Des Plaines River Trail
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Trail uses include hiking/walking, bicycling, equestrian, and even winter cross country skiing and snowmobiling (conditions permitting). Since much of the trail lies in the flood plain along the Des Plaines River, sections of the trail are occasionally closed due to flooding during periods of heavy rain. Though not all sections of the trail connect directly, there is currently a 28-mile (45 km) continuous section running through Lake County starting at Russell Road along the Wisconsin/Illinois state line and running south into Cook County. There are additional disconnected sections south of the town of Des Plaines.
Much of the Des Plaines River Trail runs through a protected corridor made up of a series of public lands that are part of the Lake County Forest Preserve District and the Cook County Forest Preserve District. The numerous forest preserves provide additional recreational opportunities along the trail. Underpasses and bridges are used to facilitate many (not all) of the major road crossings (The underpasses are highly prone to flooding during the spring).
Cook County Forest Preserve rangers give lectures at various time during the year. There is a nature house where forest animals reside for the public to view. The trails are very calm and beautiful and especially in the fall when the leaves change colors. A peak time to walk the trails is the second or third week in October. You can picnic right next to the Des Plaines River.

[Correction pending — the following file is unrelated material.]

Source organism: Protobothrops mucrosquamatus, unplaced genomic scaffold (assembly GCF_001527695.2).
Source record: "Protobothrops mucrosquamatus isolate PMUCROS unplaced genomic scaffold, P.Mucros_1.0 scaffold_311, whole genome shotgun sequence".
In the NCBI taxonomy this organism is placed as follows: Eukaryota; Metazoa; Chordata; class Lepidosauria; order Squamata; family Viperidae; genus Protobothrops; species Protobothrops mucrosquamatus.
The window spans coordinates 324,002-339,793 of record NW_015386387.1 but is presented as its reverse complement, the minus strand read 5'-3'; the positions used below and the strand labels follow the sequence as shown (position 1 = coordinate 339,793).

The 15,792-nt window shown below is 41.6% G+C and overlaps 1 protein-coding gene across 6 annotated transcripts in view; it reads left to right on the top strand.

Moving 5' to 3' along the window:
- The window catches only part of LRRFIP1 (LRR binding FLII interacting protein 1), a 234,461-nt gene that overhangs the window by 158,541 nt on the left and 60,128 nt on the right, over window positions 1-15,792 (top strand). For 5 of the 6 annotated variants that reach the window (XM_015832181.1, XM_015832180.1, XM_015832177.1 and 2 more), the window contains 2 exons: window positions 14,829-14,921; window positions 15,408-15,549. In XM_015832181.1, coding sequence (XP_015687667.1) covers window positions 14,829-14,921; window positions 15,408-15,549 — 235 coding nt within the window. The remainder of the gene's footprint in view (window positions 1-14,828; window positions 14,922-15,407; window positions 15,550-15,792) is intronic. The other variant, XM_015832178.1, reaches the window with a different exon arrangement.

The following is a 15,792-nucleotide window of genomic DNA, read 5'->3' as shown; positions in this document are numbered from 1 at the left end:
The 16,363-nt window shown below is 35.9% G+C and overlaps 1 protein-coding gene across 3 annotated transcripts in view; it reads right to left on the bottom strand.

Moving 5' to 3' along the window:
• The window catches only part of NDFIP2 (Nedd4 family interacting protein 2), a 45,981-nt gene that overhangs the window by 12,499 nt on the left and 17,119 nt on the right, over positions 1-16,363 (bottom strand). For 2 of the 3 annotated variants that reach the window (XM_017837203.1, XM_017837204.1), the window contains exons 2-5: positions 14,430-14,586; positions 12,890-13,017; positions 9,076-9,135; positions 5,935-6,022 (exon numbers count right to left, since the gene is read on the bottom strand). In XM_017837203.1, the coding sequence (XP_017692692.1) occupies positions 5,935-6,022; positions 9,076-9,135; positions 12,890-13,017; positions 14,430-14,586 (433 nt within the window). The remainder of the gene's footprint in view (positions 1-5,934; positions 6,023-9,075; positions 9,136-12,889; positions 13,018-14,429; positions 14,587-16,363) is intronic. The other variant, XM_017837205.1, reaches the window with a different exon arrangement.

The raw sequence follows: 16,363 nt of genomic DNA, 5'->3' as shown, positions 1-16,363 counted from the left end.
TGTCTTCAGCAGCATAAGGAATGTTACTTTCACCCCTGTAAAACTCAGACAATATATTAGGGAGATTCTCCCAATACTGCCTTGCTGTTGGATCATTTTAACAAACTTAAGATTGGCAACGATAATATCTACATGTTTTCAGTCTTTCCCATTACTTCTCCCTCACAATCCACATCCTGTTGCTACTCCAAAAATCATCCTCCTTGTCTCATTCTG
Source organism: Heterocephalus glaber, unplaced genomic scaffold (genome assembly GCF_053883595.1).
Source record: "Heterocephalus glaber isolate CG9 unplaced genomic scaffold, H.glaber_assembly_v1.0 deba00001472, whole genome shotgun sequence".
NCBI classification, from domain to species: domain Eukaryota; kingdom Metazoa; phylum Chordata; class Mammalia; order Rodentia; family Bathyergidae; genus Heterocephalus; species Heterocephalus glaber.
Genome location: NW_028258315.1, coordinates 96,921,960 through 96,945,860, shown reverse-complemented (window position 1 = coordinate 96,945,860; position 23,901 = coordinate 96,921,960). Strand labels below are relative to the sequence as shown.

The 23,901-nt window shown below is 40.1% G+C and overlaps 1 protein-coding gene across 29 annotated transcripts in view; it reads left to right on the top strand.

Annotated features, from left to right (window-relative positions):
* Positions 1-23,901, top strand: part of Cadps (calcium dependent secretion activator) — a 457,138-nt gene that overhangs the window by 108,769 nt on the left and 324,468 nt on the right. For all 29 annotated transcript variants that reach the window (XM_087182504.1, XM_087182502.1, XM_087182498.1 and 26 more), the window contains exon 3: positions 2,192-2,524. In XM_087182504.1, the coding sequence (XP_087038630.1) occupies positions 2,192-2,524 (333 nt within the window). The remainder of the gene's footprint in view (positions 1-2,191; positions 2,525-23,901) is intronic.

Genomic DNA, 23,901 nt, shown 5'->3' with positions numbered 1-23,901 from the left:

Towns (north to south)
Towns connected by or adjacent to the Des Plaines River Trail:
- Des Plaines
- Park Ridge
- Schiller Park
- River Grove
The Des Plaines River Trail contains many recreational facilities, including:
- Parks and Preserves, such as the Van Patten Woods, and the Gurnee Woods.
- Boating, including rafts, flat bottom boats, and canoes
- Equestrian facilities
- Dog park
The trail is home to numerous forms of wildlife, among them:
- Birds, such as blue herons, cranes, woodpeckers, red-tailed hawks, and peregrine falcons.
- Fish, including bass, bluegill, and catfish.
- Mammals, including beavers, bobcats, chipmunks, coyotes, deer, foxes, possums, skunks, and squirrels.
- Invertebrates, such as the tiger beetle, metalmark butterfly, velvet ant, crayfish, water strider, and dragonfly.
- Reptiles and amphibians, including the garter snake, box turtle, softshell turtle, and leopard frog.
The trail contains several different ecosystems: plains, woodlands, savannas, and wetlands. In these ecosystems are many varieties of trees, tall grasses and wildflowers, creating a rich abundance of plant life.
When traveling along the trail during warmer months, hikers should take proper preventative measures for mosquitoes and ticks. Mosquitoes can carry some forms of encephalitis as well as West Nile virus. Ticks in the region have been known to carry Lyme disease.
Although the river and associated ponds are considered fresh water, swimming or consumption is generally not recommended. Most of the river and its tributaries are subject to runoff/drainage as well as heavy usage by local wildfowl, which may cause chemical and/or bacterial contamination.
- Map of trail
- Lake County Forest Preserve District official web site
- Cook County Forest Preserve District
- Des Plaines River Trail page at Trailville